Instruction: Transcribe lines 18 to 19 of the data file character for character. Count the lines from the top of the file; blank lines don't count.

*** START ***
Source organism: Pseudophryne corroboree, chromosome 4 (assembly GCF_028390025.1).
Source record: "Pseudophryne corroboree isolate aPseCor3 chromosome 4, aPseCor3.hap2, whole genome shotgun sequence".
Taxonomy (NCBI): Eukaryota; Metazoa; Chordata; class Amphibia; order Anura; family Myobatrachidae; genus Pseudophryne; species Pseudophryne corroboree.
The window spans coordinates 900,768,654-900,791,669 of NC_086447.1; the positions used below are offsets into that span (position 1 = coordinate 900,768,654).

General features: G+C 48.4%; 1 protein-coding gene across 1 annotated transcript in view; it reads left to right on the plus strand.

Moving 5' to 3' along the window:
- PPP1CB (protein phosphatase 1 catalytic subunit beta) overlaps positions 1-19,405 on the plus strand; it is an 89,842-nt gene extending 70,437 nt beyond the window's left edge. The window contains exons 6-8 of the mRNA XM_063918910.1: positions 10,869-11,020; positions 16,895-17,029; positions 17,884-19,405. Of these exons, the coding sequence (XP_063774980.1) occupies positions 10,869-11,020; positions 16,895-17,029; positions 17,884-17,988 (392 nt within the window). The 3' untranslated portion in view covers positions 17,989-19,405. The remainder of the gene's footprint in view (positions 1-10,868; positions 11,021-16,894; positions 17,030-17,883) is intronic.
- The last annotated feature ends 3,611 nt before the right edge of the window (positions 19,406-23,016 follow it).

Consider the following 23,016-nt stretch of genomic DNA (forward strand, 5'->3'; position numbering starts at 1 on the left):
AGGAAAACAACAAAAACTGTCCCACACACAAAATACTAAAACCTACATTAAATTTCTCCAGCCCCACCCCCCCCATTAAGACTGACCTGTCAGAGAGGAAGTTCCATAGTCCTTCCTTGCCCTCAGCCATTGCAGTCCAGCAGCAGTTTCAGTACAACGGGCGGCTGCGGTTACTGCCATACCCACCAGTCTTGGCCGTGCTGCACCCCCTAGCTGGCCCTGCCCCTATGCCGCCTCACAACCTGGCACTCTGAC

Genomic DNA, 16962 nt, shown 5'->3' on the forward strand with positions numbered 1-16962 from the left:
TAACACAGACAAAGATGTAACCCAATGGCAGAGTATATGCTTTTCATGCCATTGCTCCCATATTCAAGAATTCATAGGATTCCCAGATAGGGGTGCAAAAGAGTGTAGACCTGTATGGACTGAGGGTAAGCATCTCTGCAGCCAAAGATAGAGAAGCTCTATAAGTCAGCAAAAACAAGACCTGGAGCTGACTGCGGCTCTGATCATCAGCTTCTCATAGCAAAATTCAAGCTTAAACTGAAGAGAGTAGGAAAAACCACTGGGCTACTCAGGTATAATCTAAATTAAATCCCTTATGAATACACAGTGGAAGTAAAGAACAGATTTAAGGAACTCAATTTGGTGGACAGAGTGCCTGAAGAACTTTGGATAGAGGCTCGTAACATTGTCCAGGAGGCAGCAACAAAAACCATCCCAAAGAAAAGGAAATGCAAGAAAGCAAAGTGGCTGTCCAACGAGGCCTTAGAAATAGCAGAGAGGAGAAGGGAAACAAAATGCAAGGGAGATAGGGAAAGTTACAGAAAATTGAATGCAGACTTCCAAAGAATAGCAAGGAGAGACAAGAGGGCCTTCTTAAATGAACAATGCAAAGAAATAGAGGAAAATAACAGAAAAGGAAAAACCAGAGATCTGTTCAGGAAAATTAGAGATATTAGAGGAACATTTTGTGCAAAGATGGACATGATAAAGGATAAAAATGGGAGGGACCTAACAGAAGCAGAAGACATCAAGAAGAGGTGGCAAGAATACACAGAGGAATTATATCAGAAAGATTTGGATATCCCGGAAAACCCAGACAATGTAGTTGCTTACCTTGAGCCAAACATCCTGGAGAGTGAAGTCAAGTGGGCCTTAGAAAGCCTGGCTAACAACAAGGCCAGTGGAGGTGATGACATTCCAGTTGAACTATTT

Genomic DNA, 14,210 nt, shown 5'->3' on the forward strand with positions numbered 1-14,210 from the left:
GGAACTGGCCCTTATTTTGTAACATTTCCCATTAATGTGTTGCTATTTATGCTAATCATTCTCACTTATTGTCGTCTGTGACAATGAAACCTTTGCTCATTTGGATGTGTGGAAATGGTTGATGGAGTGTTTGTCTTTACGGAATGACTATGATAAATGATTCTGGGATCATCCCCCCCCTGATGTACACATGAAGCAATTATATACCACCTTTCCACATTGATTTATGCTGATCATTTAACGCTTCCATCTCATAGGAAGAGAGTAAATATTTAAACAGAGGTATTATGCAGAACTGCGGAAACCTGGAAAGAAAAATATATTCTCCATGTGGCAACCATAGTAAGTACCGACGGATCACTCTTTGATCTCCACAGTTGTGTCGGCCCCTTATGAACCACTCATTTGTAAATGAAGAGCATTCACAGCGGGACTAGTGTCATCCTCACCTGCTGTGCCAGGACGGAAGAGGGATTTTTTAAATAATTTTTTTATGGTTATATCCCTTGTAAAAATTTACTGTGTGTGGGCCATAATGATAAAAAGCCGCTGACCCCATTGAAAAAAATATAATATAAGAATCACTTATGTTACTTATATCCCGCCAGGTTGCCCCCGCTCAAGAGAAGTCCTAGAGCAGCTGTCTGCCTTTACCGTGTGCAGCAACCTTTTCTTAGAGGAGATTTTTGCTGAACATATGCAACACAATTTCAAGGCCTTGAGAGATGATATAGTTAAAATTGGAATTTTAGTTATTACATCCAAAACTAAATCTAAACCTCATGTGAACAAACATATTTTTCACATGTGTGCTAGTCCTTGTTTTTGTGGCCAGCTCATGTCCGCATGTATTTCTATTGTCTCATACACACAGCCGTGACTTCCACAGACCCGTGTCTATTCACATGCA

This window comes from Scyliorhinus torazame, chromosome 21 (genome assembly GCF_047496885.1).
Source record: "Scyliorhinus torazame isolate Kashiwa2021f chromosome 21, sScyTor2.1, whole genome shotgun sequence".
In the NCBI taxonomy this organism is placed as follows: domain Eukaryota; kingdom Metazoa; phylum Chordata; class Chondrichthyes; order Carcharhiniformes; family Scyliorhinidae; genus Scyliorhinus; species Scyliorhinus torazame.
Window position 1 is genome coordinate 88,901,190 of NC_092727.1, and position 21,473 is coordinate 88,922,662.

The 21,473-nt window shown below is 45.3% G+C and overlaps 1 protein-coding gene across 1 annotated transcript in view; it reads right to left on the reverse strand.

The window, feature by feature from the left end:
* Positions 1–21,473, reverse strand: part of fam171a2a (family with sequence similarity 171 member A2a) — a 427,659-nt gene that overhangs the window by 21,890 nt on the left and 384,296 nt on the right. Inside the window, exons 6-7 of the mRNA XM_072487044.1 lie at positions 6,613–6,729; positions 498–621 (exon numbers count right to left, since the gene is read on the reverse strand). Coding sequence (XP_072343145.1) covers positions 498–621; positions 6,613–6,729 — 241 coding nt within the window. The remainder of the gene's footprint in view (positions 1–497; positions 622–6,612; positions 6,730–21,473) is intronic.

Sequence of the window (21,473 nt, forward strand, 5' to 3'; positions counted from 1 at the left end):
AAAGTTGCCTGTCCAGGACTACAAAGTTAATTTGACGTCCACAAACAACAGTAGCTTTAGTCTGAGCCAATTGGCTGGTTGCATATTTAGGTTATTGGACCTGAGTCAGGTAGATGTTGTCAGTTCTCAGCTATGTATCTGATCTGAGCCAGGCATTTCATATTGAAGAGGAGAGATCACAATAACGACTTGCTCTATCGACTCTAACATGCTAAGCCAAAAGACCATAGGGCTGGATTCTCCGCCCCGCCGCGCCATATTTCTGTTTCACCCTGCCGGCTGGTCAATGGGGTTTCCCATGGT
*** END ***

Window position 1 is genome coordinate 88,901,190 of NC_092727.1, and position 21,473 is coordinate 88,922,662.

The 21,473-nt window shown below is 45.3% G+C and overlaps 1 protein-coding gene across 1 annotated transcript in view; it reads right to left on the reverse strand.